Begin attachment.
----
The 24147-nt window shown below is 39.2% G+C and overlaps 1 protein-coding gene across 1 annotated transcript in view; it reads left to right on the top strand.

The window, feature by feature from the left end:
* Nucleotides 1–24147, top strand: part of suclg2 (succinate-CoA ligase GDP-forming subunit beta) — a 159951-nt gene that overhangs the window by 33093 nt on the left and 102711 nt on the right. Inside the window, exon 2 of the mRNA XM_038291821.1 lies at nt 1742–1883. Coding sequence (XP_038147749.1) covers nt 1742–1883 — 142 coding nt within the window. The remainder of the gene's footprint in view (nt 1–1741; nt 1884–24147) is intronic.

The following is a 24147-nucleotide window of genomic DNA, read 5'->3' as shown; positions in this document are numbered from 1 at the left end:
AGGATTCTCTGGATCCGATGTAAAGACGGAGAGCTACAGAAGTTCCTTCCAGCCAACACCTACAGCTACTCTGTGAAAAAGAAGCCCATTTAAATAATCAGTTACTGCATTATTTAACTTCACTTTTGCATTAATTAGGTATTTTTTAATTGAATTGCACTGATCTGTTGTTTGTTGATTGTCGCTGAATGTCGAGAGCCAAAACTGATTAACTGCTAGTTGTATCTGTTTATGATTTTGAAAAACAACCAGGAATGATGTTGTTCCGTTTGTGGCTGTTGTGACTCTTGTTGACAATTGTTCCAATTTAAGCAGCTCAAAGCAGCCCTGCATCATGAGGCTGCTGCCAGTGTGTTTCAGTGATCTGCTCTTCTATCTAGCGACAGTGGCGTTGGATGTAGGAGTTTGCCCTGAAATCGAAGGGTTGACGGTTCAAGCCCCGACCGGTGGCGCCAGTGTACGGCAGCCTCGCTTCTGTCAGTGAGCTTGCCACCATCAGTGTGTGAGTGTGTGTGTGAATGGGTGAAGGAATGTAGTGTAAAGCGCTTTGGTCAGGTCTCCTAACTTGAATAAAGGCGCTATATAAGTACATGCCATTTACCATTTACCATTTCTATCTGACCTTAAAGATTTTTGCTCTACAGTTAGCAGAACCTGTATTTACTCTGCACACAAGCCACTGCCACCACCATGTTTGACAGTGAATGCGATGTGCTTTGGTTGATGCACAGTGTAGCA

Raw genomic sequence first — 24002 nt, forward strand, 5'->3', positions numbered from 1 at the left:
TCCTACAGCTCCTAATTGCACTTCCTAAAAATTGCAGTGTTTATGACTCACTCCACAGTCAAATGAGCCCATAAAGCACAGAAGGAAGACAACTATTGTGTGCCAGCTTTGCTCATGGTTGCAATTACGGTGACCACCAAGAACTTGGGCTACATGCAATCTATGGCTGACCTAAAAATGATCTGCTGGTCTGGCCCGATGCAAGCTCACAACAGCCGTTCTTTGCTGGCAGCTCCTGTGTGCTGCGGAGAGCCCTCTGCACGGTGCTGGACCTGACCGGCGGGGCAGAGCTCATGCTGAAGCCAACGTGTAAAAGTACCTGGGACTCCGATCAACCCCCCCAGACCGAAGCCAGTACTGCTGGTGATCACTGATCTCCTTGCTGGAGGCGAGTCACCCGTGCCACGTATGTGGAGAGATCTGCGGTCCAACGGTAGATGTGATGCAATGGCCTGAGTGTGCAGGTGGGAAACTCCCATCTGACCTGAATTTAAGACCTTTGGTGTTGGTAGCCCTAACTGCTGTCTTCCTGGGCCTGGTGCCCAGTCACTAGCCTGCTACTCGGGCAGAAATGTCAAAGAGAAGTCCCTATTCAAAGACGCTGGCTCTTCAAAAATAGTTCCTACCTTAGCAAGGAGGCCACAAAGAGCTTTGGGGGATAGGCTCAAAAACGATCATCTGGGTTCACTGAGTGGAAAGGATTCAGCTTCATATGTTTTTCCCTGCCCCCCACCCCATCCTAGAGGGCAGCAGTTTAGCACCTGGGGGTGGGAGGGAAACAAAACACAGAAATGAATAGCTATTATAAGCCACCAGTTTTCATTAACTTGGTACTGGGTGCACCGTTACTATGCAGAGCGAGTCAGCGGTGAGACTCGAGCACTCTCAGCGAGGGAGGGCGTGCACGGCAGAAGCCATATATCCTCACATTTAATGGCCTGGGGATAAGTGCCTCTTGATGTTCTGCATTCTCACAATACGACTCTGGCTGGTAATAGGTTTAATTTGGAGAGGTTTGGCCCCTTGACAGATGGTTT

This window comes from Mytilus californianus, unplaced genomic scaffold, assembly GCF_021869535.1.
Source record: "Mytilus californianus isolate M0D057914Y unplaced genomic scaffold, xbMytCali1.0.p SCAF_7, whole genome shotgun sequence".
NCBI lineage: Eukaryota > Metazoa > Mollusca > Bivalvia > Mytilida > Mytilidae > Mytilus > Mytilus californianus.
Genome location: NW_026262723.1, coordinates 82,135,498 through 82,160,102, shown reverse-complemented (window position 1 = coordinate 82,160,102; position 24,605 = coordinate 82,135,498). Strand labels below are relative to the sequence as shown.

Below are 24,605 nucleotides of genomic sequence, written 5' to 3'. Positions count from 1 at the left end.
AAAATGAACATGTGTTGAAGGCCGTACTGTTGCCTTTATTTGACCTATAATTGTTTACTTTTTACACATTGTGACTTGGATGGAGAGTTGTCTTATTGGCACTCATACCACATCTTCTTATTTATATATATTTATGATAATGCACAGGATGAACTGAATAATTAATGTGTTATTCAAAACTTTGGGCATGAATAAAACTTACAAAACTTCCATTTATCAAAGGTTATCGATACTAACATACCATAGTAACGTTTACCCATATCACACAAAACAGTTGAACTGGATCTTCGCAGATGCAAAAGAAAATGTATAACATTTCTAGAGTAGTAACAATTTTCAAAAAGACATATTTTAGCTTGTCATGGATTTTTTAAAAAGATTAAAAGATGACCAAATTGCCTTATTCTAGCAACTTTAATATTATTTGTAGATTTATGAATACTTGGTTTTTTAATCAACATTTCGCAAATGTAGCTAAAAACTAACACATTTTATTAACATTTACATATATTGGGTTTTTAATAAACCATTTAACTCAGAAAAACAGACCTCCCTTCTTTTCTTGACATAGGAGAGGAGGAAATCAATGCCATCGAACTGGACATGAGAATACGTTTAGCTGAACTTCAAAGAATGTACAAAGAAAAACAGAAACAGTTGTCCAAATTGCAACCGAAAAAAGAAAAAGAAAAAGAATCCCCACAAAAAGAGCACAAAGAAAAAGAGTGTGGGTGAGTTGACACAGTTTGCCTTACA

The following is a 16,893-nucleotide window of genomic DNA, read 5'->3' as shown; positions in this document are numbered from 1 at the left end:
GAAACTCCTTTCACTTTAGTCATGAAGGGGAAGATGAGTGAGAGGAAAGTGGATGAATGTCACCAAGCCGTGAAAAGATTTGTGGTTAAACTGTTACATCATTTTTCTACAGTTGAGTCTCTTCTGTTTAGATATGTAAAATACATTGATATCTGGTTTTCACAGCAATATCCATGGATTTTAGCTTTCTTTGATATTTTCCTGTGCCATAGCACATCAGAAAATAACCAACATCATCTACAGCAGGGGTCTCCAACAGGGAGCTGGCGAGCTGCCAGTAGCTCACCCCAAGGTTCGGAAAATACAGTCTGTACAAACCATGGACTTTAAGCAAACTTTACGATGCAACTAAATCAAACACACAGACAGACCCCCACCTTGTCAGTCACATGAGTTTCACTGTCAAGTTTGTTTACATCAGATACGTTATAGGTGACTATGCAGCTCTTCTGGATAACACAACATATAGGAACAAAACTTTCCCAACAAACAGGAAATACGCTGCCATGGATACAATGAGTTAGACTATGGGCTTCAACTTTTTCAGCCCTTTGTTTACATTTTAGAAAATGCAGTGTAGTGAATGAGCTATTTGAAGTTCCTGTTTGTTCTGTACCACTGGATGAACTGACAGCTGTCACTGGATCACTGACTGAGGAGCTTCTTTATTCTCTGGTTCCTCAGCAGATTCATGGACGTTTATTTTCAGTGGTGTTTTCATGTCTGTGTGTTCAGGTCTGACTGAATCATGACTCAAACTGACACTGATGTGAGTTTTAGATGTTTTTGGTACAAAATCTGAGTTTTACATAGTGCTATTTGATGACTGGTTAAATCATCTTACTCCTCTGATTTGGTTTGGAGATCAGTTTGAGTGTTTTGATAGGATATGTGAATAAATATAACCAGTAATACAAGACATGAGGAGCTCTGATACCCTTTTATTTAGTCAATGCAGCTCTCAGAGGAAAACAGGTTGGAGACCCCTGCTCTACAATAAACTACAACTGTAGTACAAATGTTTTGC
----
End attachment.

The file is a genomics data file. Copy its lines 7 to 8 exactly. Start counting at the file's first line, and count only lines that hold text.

TCCTACAGCTCCTAATTGCACTTCCTAAAAATTGCAGTGTTTATGACTCACTCCACAGTCAAATGAGCCCATAAAGCACAGAAGGAAGACAACTATTGTGTGCCAGCTTTGCTCATGGTTGCAATTACGGTGACCACCAAGAACTTGGGCTACATGCAATCTATGGCTGACCTAAAAATGATCTGCTGGTCTGGCCCGATGCAAGCTCACAACAGCCGTTCTTTGCTGGCAGCTCCTGTGTGCTGCGGAGAGCCCTCTGCACGGTGCTGGACCTGACCGGCGGGGCAGAGCTCATGCTGAAGCCAACGTGTAAAAGTACCTGGGACTCCGATCAACCCCCCCAGACCGAAGCCAGTACTGCTGGTGATCACTGATCTCCTTGCTGGAGGCGAGTCACCCGTGCCACGTATGTGGAGAGATCTGCGGTCCAACGGTAGATGTGATGCAATGGCCTGAGTGTGCAGGTGGGAAACTCCCATCTGACCTGAATTTAAGACCTTTGGTGTTGGTAGCCCTAACTGCTGTCTTCCTGGGCCTGGTGCCCAGTCACTAGCCTGCTACTCGGGCAGAAATGTCAAAGAGAAGTCCCTATTCAAAGACGCTGGCTCTTCAAAAATAGTTCCTACCTTAGCAAGGAGGCCACAAAGAGCTTTGGGGGATAGGCTCAAAAACGATCATCTGGGTTCACTGAGTGGAAAGGATTCAGCTTCATATGTTTTTCCCTGCCCCCCACCCCATCCTAGAGGGCAGCAGTTTAGCACCTGGGGGTGGGAGGGAAACAAAACACAGAAATGAATAGCTATTATAAGCCACCAGTTTTCATTAACTTGGTACTGGGTGCACCGTTACTATGCAGAGCGAGTCAGCGGTGAGACTCGAGCACTCTCAGCGAGGGAGGGCGTGCACGGCAGAAGCCATATATCCTCACATTTAATGGCCTGGGGATAAGTGCCTCTTGATGTTCTGCATTCTCACAATACGACTCTGGCTGGTAATAGGTTTAATTTGGAGAGGTTTGGCCCCTTGACAGATGGTTT

This window comes from Mytilus californianus, unplaced genomic scaffold, assembly GCF_021869535.1.